• 8. Identifying Venture Opportunities E-323 p. 8 Medical Technology o Epocrates provides mobile and online clinical applications for healthcare professionals. By applying technology to assist doctors at the point of care, Epocrates has helped the healthcare industry improve patient care and increase productivity. Clean Energy Technology o Tesla Motors is a technology company that creates high performance, efficient, 100% electric cars by applying battery technology to the traditional auto industry. Tesla has developed a lithium-ion battery pack that is capable of delivering enough power to propel the Tesla Roadster from 0 to 60 miles per hour in about four seconds. Lithium-ion batteries have long been the technology of choice for cell phones, laptops, and other portable applications. Financial Theory o Financial Engines, a web-based investment advisory company founded by Nobel Prize winning economist William Sharpe, uses a computerized program (a sophisticated Monte Carlo simulation) based   on   Sharpe’s   contributions   to   portfolio theory and asset pricing to provide individual investors with relevant retirement planning advice traditionally only available to institutional investors. 3(b). New Technology and New Markets – Brave New World With this category, entrepreneurs enable technology to open up new markets. The opportunities that result from this type of vision are not limited to single applications or industries. Rather, companies   across   a   range   of   industries   are   impacted   by   this   “brave   new   world”   technology.     Passionate entrepreneurs who pursue such revolutionary opportunities have the potential to change the landscape of business and have a significant societal impact. Information Technology o Cisco System’s router technology led the way to the commercialization of the internet market in  the  1980’s.    Founded  in  1984,  Cisco  was  not  the  first  company   to sell a router, but it was the first company to sell commercially successful routers supporting multiple network protocols, which enabled computers of varied make, with different protocols, to communicate and access the early Internet, and permitted data to be exchanged among workstations, mainframe terminals, printers and servers. o Intel created the first microprocessor in 1971, though it would not become the cornerstone   of   the   company’s   success   until   many   years   later.     The   company   shifted its focus  in  the  early  1980’s  to  dynamic  random  access  memory  chips  until   increased competition decreased the profitability of the market. Intel then shifted its focus back to the microprocessor market, driven also in part by the success of the IBM personal computer. The company soon became the primary and most profitable hardware supplier to the PC industry. Purchased by: FERNANDO HUERTA FHUERTAMTY@GMAIL.COM on August 24, 2013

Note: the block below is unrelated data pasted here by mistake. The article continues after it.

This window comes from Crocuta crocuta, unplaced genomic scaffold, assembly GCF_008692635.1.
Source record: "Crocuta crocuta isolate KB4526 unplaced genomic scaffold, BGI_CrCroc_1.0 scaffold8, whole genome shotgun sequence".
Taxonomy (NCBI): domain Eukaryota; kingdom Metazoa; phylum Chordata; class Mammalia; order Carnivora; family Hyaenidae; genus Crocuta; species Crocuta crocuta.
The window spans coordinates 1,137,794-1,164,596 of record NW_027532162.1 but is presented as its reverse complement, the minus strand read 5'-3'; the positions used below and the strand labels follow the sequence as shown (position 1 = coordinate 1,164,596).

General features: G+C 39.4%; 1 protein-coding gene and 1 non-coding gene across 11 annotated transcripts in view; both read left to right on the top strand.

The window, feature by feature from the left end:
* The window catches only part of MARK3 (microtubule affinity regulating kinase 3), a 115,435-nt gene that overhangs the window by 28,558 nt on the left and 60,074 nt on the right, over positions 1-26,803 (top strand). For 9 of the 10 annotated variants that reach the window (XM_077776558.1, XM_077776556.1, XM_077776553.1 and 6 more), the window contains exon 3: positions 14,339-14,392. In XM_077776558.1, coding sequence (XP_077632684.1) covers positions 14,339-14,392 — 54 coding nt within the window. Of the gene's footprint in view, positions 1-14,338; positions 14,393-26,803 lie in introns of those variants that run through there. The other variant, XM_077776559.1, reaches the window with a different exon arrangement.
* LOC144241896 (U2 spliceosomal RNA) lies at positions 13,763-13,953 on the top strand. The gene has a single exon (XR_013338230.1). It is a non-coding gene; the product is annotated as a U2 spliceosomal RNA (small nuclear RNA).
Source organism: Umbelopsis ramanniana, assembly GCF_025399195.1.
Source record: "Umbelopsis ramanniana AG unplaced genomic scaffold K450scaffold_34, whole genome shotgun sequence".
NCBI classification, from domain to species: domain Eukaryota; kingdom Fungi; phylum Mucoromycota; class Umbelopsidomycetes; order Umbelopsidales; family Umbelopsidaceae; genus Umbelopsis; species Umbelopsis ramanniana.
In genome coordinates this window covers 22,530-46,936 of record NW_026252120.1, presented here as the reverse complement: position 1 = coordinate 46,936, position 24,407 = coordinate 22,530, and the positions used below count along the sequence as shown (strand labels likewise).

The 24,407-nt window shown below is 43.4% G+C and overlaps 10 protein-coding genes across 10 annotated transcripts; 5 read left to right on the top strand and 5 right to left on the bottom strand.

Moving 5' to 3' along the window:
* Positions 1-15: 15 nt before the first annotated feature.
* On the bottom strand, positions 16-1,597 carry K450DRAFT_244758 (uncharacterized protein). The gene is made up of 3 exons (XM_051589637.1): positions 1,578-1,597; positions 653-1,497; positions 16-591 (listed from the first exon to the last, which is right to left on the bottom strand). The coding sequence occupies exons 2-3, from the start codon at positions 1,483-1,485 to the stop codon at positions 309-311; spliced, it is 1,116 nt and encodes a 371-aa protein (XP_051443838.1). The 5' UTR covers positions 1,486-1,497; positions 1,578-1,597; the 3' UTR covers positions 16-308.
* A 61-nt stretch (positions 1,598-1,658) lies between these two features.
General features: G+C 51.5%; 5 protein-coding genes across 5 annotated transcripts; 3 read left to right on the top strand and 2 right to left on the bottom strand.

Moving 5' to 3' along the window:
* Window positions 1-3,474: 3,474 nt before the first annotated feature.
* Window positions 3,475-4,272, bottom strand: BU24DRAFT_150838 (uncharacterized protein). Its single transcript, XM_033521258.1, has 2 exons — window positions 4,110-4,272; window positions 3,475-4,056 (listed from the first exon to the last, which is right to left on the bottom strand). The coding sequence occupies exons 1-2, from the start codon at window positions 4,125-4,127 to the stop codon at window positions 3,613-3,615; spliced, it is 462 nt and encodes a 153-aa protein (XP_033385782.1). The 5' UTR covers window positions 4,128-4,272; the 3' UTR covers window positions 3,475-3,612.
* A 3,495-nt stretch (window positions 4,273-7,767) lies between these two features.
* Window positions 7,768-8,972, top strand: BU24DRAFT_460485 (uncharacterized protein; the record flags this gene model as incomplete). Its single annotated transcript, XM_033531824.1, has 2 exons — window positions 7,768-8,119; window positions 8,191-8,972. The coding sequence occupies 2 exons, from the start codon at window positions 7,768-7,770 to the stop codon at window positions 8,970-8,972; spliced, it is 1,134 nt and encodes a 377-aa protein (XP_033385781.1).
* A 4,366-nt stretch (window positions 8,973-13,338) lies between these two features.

• 9. Identifying Venture Opportunities E-323 p. 9 o In 1979, Oracle was the first company to commercialize relational database technology, which organizes data into tables that are related to one another. The company’s   flagship product, Oracle, allowed users to create, analyze and transform data (i.e. employee or customer information) into relevant information. Medical Technology o Considered the first biotechnology company, Genentech was founded in 1976 in order to build a business using recombinant DNA technology to develop products with practical applications. Clean Energy Technology o NanoSolar is a solar power company headquartered in San Jose, CA that has developed and commercialized an extremely low-cost solar cell manufacturing process. The company developed a proprietary semiconductor ink technology that enables the production of solar cells with a basic printing process, which is quick and more efficient than other technologies. 4. Government and Regulatory Changes Government and regulatory changes generate entrepreneurial opportunities because they alter the market and competitive landscape, impact the demand for and supply of products/services, and open up doors that had previously been closed to business. These types of changes can result from world events, politics, law making, public and economic policy decisions, and regulation/deregulation. Consider energy and the environment and the regulatory changes implemented in response to global warming. For example, many states have adopted renewable portfolio standards, which are regulated policies requiring increased production of renewable energy sources over a specific time period. These changes and regulations have opened the door to hundreds of alternative energy companies, including solar and wind power start-ups, etc. An example of past government deregulation that impacted the legal services industry was a Supreme Court decision permitting legal practices to advertise their services. Entrepreneur Joel Hyatt  had  been  fighting  for  this  deregulation  because  he  saw  a  “public  going  totally  un-served by the  legal  profession.”14 The deregulation created an opportunity for Joel to start his own firm, Hyatt Legal Services, which targeted a specific customer segment in order to inform the public about where to go for legal services and how much it would   cost   them.     Before   the   court’s   decision, Joel observed that there was no connection between supply and demand of legal services; the deregulation was the prerequisite he needed in order to link the supply and demand. OTHER TYPES OF NEW OPPORTUNITIES The above four categories of trends create opportunities for entrepreneurs to exploit change in order to introduce new products and services. However, it is also important to think about how these trends can serve as catalysts to thinking about how to provide old products and services 14 Joel Hyatt, Stanford GSB Video Library. Purchased by: FERNANDO HUERTA FHUERTAMTY@GMAIL.COM on August 24, 2013